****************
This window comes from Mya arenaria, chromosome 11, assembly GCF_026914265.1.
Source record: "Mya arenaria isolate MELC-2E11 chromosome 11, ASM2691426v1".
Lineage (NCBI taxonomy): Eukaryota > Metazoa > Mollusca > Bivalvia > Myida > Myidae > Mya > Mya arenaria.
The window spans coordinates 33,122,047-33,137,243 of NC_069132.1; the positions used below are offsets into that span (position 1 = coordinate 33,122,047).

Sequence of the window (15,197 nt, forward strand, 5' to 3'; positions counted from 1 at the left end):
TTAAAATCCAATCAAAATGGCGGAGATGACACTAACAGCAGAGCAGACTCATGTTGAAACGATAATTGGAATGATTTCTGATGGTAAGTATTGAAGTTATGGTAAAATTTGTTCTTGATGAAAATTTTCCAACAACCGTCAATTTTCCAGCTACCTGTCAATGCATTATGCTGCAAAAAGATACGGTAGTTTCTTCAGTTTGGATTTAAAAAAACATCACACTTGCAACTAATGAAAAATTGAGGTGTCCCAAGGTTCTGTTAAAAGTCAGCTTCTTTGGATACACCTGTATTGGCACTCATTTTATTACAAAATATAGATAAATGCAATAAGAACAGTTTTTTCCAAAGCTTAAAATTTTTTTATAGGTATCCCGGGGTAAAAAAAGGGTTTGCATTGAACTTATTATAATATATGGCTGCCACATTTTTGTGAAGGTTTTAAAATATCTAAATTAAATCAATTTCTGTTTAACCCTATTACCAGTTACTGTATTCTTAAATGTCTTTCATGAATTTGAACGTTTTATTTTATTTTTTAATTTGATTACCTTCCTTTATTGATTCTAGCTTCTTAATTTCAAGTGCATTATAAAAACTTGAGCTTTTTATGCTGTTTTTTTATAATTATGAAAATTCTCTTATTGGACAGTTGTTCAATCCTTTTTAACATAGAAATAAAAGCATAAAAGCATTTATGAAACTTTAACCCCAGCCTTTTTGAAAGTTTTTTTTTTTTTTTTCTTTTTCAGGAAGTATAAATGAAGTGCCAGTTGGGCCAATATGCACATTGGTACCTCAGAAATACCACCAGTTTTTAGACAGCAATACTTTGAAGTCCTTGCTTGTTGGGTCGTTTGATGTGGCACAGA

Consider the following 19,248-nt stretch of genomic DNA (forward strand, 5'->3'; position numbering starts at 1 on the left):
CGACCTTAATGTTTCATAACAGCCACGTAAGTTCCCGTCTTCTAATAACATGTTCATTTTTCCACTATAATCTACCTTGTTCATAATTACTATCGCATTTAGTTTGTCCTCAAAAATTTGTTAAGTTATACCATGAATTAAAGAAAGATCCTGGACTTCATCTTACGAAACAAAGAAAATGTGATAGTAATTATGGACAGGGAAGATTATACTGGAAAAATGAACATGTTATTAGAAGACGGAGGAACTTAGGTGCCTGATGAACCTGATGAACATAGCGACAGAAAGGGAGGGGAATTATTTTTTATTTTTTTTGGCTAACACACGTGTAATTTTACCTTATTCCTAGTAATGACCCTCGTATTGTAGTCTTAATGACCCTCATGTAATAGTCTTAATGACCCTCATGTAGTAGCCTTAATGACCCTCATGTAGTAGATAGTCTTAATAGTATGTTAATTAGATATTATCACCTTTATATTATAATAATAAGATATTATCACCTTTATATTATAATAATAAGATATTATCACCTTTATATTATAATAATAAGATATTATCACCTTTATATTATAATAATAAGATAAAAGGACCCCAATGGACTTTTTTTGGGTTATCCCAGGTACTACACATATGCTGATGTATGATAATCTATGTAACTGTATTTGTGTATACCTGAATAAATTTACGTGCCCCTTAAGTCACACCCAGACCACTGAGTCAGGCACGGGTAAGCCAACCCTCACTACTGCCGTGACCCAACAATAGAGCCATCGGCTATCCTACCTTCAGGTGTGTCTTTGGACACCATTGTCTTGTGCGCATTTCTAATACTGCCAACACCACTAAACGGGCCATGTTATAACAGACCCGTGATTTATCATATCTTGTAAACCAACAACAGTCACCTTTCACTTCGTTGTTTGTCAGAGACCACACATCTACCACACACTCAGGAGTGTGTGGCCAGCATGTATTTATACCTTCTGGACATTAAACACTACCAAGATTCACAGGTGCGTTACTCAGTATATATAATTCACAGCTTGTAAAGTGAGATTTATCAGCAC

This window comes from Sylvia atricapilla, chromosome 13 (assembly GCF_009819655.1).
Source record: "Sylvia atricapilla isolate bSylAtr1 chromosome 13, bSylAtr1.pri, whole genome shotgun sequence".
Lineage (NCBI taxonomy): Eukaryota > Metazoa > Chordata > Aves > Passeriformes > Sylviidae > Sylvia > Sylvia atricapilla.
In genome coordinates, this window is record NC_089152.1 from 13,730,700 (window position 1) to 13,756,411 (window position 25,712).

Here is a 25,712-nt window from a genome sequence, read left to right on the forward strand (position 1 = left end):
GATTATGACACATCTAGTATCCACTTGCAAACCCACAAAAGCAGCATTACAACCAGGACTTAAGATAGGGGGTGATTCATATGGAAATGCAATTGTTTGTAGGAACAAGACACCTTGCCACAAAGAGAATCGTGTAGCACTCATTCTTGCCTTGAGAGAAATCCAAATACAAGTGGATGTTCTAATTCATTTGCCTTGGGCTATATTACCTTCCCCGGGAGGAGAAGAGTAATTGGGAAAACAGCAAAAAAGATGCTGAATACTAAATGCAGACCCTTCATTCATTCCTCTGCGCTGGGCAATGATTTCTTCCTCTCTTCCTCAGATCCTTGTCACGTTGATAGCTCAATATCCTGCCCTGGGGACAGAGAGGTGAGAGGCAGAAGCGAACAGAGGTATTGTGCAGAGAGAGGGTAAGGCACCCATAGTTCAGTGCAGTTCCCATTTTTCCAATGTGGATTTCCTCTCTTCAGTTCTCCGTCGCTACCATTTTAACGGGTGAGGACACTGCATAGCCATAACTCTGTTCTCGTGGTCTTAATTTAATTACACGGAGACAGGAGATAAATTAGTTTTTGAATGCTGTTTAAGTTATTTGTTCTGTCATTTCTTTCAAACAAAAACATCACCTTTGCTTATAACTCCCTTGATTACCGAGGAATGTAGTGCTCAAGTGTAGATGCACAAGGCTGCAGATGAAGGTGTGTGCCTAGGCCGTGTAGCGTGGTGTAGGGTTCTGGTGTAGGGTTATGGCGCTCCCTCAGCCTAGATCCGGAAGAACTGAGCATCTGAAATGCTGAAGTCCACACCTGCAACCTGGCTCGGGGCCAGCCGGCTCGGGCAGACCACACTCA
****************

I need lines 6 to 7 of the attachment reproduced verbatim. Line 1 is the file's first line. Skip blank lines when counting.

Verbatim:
TTAAAATCCAATCAAAATGGCGGAGATGACACTAACAGCAGAGCAGACTCATGTTGAAACGATAATTGGAATGATTTCTGATGGTAAGTATTGAAGTTATGGTAAAATTTGTTCTTGATGAAAATTTTCCAACAACCGTCAATTTTCCAGCTACCTGTCAATGCATTATGCTGCAAAAAGATACGGTAGTTTCTTCAGTTTGGATTTAAAAAAACATCACACTTGCAACTAATGAAAAATTGAGGTGTCCCAAGGTTCTGTTAAAAGTCAGCTTCTTTGGATACACCTGTATTGGCACTCATTTTATTACAAAATATAGATAAATGCAATAAGAACAGTTTTTTCCAAAGCTTAAAATTTTTTTATAGGTATCCCGGGGTAAAAAAAGGGTTTGCATTGAACTTATTATAATATATGGCTGCCACATTTTTGTGAAGGTTTTAAAATATCTAAATTAAATCAATTTCTGTTTAACCCTATTACCAGTTACTGTATTCTTAAATGTCTTTCATGAATTTGAACGTTTTATTTTATTTTTTAATTTGATTACCTTCCTTTATTGATTCTAGCTTCTTAATTTCAAGTGCATTATAAAAACTTGAGCTTTTTATGCTGTTTTTTTATAATTATGAAAATTCTCTTATTGGACAGTTGTTCAATCCTTTTTAACATAGAAATAAAAGCATAAAAGCATTTATGAAACTTTAACCCCAGCCTTTTTGAAAGTTTTTTTTTTTTTTTTCTTTTTCAGGAAGTATAAATGAAGTGCCAGTTGGGCCAATATGCACATTGGTACCTCAGAAATACCACCAGTTTTTAGACAGCAATACTTTGAAGTCCTTGCTTGTTGGGTCGTTTGATGTGGCACAGA

Consider the following 19,248-nt stretch of genomic DNA (forward strand, 5'->3'; position numbering starts at 1 on the left):